Where can you usually be found on a Saturday night?
Neat bar in Glendale!
 
If you could live anywhere in the World where would it be? & Why?
San Francisco, CA. Do you have a couple pages of space for me to use to explain why? I have my friends, it’s my birthplace, all that food and the awesome homeless people to give my leftovers to.
 
 

*****

If you would like to be considered for this new segment send an email to pickydrinker@gmail.com with a little info on who you are and where you work.  If you don’t sound like a crazy person, I will happily send you a questionnaire to fill out.  If you work in Los Angeles I will almost certainly come in to see how good you are!  Please note, I am looking for enthusiastic bartenders with a real passion for ‘Tending Bar”, Mixology or Classic drink making.  Those of you who bartend for extra cash but have no actual interest in the cocktail community need not apply!

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Drink of the Week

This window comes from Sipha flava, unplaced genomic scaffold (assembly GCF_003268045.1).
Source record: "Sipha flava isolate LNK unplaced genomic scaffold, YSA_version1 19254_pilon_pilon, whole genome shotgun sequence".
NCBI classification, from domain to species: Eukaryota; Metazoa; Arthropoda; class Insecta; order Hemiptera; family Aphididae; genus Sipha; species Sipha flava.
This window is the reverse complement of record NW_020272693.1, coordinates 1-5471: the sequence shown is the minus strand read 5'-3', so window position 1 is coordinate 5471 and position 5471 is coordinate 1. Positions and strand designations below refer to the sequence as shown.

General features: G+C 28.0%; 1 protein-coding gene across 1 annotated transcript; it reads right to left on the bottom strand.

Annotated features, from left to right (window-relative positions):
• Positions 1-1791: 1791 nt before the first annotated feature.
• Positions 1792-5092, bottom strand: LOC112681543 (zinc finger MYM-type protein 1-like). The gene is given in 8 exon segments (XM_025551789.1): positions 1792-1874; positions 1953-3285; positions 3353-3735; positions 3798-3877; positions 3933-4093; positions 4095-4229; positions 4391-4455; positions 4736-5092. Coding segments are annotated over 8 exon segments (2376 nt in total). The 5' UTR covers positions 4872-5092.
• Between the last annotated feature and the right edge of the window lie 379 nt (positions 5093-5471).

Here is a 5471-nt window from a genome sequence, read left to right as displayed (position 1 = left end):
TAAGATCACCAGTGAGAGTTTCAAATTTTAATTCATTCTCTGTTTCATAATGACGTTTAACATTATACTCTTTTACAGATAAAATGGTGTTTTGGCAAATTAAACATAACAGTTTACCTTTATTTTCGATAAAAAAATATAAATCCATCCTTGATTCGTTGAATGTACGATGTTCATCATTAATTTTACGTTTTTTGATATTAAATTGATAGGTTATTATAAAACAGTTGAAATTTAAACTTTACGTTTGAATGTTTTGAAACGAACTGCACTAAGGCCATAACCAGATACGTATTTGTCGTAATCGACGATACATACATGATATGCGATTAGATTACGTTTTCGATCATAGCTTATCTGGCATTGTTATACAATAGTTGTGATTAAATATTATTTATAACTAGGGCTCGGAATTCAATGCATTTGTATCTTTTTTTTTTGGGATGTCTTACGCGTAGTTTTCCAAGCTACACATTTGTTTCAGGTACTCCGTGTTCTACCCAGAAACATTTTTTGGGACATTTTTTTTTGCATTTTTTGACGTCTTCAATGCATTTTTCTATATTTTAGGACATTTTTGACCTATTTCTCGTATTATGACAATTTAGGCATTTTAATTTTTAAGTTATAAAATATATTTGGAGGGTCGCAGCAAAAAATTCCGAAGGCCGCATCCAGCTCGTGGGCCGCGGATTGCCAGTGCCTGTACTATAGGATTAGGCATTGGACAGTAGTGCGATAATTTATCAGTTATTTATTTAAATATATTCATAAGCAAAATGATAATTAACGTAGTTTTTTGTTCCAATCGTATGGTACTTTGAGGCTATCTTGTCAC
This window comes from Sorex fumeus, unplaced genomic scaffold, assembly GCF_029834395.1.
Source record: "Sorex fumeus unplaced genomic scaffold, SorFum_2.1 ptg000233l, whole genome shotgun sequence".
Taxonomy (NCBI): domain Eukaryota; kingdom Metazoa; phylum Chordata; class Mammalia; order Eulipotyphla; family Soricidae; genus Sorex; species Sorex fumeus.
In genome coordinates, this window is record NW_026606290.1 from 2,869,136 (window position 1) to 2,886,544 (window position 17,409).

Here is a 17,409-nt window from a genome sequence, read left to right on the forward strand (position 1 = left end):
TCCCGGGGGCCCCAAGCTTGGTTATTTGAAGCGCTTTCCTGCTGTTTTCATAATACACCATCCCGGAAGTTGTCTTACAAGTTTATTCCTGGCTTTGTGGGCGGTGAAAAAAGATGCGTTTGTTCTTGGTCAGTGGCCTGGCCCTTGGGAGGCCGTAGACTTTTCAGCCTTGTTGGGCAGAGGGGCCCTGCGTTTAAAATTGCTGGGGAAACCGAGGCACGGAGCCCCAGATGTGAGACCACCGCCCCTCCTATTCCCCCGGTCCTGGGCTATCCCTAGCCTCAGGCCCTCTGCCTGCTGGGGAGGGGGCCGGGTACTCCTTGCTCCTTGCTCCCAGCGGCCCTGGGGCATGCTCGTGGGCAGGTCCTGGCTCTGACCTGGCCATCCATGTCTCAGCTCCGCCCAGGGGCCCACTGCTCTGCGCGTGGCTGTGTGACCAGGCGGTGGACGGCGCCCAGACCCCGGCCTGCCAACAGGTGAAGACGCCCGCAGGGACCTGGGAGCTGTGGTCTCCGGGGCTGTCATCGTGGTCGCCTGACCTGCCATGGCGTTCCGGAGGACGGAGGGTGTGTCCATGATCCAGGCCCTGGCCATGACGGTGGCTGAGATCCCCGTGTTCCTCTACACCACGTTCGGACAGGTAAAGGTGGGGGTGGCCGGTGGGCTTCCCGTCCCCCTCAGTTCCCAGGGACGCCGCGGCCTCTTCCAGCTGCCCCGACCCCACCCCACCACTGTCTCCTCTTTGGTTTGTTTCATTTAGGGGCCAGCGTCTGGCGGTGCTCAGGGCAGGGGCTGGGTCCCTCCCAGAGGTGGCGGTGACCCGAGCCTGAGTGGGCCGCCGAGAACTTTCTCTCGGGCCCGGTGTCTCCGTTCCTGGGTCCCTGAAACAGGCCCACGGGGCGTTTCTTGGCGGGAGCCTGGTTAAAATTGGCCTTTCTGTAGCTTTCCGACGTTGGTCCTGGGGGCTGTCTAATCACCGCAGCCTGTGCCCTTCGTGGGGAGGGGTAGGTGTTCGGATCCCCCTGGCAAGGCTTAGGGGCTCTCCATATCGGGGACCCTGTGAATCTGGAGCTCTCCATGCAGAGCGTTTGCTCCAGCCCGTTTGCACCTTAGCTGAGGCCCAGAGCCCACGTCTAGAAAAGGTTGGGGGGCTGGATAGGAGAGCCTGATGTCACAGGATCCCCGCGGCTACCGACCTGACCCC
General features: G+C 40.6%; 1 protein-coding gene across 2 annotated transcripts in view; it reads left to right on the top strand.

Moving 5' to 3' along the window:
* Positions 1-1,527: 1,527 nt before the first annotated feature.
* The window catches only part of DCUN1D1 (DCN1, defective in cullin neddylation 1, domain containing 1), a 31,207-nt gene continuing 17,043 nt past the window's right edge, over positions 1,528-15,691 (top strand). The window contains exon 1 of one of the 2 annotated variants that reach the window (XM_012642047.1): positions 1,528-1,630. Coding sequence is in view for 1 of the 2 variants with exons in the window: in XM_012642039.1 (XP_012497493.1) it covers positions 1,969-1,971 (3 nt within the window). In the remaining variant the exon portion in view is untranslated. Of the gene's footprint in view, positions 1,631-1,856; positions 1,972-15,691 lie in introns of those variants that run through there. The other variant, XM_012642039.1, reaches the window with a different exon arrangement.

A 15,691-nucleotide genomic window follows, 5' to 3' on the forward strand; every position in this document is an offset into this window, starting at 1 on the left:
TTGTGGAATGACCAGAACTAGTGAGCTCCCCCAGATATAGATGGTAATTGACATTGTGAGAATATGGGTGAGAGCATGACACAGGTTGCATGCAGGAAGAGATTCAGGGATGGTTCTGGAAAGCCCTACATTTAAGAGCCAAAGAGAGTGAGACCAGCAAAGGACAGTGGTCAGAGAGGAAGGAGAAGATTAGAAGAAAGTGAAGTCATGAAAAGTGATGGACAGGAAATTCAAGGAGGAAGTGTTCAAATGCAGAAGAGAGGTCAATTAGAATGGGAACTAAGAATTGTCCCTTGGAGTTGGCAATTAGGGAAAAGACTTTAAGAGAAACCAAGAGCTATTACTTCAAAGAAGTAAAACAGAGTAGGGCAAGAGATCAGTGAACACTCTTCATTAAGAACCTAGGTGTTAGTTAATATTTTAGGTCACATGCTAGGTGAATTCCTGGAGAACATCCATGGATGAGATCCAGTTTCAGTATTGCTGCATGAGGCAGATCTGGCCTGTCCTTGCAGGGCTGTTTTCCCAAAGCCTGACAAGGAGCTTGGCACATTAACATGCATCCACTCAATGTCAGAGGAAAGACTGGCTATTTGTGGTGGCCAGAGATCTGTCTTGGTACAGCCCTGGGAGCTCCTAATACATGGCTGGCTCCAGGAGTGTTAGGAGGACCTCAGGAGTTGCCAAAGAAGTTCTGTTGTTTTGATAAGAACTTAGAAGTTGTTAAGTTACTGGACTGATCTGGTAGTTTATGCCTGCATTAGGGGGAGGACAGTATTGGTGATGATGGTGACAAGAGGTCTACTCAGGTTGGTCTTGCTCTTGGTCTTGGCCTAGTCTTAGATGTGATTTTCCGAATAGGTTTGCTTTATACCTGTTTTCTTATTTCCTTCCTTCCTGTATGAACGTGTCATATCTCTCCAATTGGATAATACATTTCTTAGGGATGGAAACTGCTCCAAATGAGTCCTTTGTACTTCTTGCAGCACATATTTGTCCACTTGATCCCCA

Kentucky Ninja

  • 1/2oz Japanese Single Malt Whisky
  • 1 1/2oz Bourbon Whiskey
  • 3/4oz Fresh lemon juice
  • 3/4oz Lavender-infused wild honey

Garnish: Lavender Sprig

Shaken & served in a glass rinsed with Peychaud’s Bitters.

I discovered this drink at Sadie and wrote about it in my review (here).  Having been back to this great bar in the past few weeks, I got to enjoy it a couple more times and decided it was good enough to be ‘Drink of the Week’.

I personally find it really easy to drink because it is refreshing, floral, definitely strong but balanced and slightly sweet.  If you have the elements available to you at home I suggest you have a go making it. If you find yourself in the Hollywood area be sure to stop by Sadie and taste the original. The recipe above was created by Giovanni Martinez in collaboration with FutureGreg and the Sadie Bar Team.

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Drink of the Week

JAMESON ALMOND OLD FASHIONED

  • 2oz Jameson Irish Whiskey
  • 1/4oz Amaretto / Caramel Liqueur
  • 1/4oz Sugar Syrup
  • 3 dash orange bitters

Garnish: Orange twist

Stir ingredients with ice cubes for a good 2 minutes. The melting and stirring in of ice cubes is essential to the dilution and taste of the drink.

Serve over 1 large Ice Cube.

St.Patricks Day: Fun Facts